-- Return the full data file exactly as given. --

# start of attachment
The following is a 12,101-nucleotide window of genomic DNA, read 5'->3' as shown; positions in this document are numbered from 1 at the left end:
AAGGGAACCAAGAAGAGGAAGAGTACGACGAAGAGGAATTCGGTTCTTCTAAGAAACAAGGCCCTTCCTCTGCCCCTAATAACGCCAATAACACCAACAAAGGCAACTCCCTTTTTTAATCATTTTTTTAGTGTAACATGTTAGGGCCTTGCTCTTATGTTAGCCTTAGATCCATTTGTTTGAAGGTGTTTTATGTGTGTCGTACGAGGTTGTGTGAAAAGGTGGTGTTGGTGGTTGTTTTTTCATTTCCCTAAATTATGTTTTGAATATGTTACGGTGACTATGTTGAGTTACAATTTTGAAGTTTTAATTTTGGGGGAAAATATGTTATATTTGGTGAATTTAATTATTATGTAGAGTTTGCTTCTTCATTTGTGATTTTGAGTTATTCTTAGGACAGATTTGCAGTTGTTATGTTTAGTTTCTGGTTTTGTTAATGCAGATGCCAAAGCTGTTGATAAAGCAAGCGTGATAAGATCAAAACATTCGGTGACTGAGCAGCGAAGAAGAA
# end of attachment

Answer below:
The following is a 12,101-nucleotide window of genomic DNA, read 5'->3' as shown; positions in this document are numbered from 1 at the left end:
AAGGGAACCAAGAAGAGGAAGAGTACGACGAAGAGGAATTCGGTTCTTCTAAGAAACAAGGCCCTTCCTCTGCCCCTAATAACGCCAATAACACCAACAAAGGCAACTCCCTTTTTTAATCATTTTTTTAGTGTAACATGTTAGGGCCTTGCTCTTATGTTAGCCTTAGATCCATTTGTTTGAAGGTGTTTTATGTGTGTCGTACGAGGTTGTGTGAAAAGGTGGTGTTGGTGGTTGTTTTTTCATTTCCCTAAATTATGTTTTGAATATGTTACGGTGACTATGTTGAGTTACAATTTTGAAGTTTTAATTTTGGGGGAAAATATGTTATATTTGGTGAATTTAATTATTATGTAGAGTTTGCTTCTTCATTTGTGATTTTGAGTTATTCTTAGGACAGATTTGCAGTTGTTATGTTTAGTTTCTGGTTTTGTTAATGCAGATGCCAAAGCTGTTGATAAAGCAAGCGTGATAAGATCAAAACATTCGGTGACTGAGCAGCGAAGAAGAA